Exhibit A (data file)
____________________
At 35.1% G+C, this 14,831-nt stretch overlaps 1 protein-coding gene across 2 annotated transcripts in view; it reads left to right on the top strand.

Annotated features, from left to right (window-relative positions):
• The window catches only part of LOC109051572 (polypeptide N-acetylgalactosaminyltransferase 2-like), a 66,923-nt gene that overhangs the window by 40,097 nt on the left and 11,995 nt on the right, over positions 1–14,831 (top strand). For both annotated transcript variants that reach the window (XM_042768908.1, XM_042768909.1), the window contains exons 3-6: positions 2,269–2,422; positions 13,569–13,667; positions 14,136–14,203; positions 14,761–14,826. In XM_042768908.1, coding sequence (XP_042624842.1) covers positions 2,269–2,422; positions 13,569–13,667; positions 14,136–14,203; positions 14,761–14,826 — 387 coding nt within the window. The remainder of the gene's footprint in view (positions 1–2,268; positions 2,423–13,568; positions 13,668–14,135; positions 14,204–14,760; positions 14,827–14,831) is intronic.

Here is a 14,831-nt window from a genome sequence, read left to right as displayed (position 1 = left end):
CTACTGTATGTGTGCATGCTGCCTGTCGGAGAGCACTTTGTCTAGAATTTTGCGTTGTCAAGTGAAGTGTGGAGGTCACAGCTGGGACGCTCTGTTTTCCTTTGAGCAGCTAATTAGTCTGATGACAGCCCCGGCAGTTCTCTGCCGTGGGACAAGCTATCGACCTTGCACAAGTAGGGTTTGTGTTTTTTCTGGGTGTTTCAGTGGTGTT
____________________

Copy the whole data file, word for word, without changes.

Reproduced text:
At 35.1% G+C, this 14,831-nt stretch overlaps 1 protein-coding gene across 2 annotated transcripts in view; it reads left to right on the top strand.

Annotated features, from left to right (window-relative positions):
• The window catches only part of LOC109051572 (polypeptide N-acetylgalactosaminyltransferase 2-like), a 66,923-nt gene that overhangs the window by 40,097 nt on the left and 11,995 nt on the right, over positions 1–14,831 (top strand). For both annotated transcript variants that reach the window (XM_042768908.1, XM_042768909.1), the window contains exons 3-6: positions 2,269–2,422; positions 13,569–13,667; positions 14,136–14,203; positions 14,761–14,826. In XM_042768908.1, coding sequence (XP_042624842.1) covers positions 2,269–2,422; positions 13,569–13,667; positions 14,136–14,203; positions 14,761–14,826 — 387 coding nt within the window. The remainder of the gene's footprint in view (positions 1–2,268; positions 2,423–13,568; positions 13,668–14,135; positions 14,204–14,760; positions 14,827–14,831) is intronic.

Here is a 14,831-nt window from a genome sequence, read left to right as displayed (position 1 = left end):
CTACTGTATGTGTGCATGCTGCCTGTCGGAGAGCACTTTGTCTAGAATTTTGCGTTGTCAAGTGAAGTGTGGAGGTCACAGCTGGGACGCTCTGTTTTCCTTTGAGCAGCTAATTAGTCTGATGACAGCCCCGGCAGTTCTCTGCCGTGGGACAAGCTATCGACCTTGCACAAGTAGGGTTTGTGTTTTTTCTGGGTGTTTCAGTGGTGTT